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By E. EDUARDO CASTILLO
Associated Press Writer

MEXICO CITY --

Mexican prosecutors said Monday that employees of the federal Attorney's General's Office worked for a drug cartel, passing sensitive information to traffickers in the worst known case of drug infiltration of law enforcement in a decade.
The Mexico City newspaper El Universal reported on Monday that one cartel informant said he had infiltrated the U.S. Embassy.
It said the informant told Mexican prosecutors that he had worked as a "criminal investigator" at the embassy and that he had passed along information on U.S. Drug Enforcement Administration operations in Mexico. The embassy had no immediate comment on the report.
The man reportedly worked for the Beltran-Leyva cartel, the same organization that allegedly employed at least five agents of Mexico's Attorney General's Office for Organized Crime.
Employees of that unit charged with fighting organized crime allegedly were paid by members of the Beltran-Leyva cartel to pass along information on federal investigations of their organization and other traffickers.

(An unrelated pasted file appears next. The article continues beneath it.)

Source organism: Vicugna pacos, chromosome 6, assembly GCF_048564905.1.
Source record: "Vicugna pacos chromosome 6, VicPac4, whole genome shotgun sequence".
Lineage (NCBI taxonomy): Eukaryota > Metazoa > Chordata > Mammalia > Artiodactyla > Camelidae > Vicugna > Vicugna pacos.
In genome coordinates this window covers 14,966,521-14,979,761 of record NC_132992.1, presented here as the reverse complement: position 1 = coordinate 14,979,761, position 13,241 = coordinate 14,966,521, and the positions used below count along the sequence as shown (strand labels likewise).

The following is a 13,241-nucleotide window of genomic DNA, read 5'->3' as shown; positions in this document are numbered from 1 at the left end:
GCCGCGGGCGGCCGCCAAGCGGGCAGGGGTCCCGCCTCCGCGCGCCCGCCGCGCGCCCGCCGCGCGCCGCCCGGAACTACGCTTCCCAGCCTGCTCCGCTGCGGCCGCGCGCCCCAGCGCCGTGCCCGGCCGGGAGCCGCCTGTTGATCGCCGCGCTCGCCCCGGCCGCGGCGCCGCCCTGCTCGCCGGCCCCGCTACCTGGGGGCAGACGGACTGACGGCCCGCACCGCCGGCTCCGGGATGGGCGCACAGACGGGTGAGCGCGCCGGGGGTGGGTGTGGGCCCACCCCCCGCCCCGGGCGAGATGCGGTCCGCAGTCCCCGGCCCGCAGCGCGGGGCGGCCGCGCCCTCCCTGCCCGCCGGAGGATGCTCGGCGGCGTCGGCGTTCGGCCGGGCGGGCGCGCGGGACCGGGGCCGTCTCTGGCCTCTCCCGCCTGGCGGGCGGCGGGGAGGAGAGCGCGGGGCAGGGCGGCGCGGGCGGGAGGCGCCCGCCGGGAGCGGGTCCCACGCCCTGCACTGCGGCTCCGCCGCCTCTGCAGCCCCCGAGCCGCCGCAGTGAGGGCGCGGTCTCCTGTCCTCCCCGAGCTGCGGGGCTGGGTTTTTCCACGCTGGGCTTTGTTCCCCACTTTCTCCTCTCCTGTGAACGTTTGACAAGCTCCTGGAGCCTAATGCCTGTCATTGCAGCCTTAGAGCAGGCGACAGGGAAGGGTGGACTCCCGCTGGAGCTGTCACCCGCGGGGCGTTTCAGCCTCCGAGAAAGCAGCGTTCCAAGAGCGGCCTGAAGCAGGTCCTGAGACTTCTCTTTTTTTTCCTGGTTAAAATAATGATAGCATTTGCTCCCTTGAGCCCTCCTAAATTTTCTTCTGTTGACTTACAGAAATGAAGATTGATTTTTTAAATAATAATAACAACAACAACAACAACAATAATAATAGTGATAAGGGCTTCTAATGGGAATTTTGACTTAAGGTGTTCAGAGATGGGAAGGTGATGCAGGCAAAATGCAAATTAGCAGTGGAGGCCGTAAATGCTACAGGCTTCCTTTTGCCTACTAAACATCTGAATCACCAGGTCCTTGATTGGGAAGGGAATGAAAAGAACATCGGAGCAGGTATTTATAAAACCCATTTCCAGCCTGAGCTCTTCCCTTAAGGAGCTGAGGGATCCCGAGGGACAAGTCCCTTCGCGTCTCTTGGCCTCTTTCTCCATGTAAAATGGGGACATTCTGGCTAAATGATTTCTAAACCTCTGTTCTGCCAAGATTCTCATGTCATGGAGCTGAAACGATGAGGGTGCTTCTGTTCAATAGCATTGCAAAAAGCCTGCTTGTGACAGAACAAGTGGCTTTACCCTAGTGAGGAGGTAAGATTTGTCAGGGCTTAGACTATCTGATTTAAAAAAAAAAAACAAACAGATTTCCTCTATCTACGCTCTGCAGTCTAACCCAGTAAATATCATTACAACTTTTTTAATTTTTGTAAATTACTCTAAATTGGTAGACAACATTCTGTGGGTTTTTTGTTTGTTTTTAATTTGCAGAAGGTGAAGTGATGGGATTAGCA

Two top employees of the organized crime unit and at least three federal police agents assigned to it may have been passing information on surveillance targets and potential raids for at least four years, the unit's head, Assistant Attorney General Marisela Morales, told a news conference.
One of the officials was an assistant intelligence director and the other served as a liaison in requesting searches and assigning officers to carry them out.
All but one of the officials has been arrested.
The agents and officials received payments of between $150,000 and $450,000 per month for the information, Morales said.
The case represents the most serious known infiltration of anti-crime agencies since the 1997 arrest of Gen. Jesus Gutierrez Rebollo, the head of Mexico's anti-drug agency, who was later convicted of aiding drug lord Amado Carrillo Fuentes, who has since died.
The Beltran Leyva brothers are one of the groups that make up northern Mexico's Sinaloa cartel, the country's largest drug trafficking confederation.
Attorney General Eduardo Medina Mora said that investigations were continuing to see whether any other informants had infiltrated prosecutors' offices.

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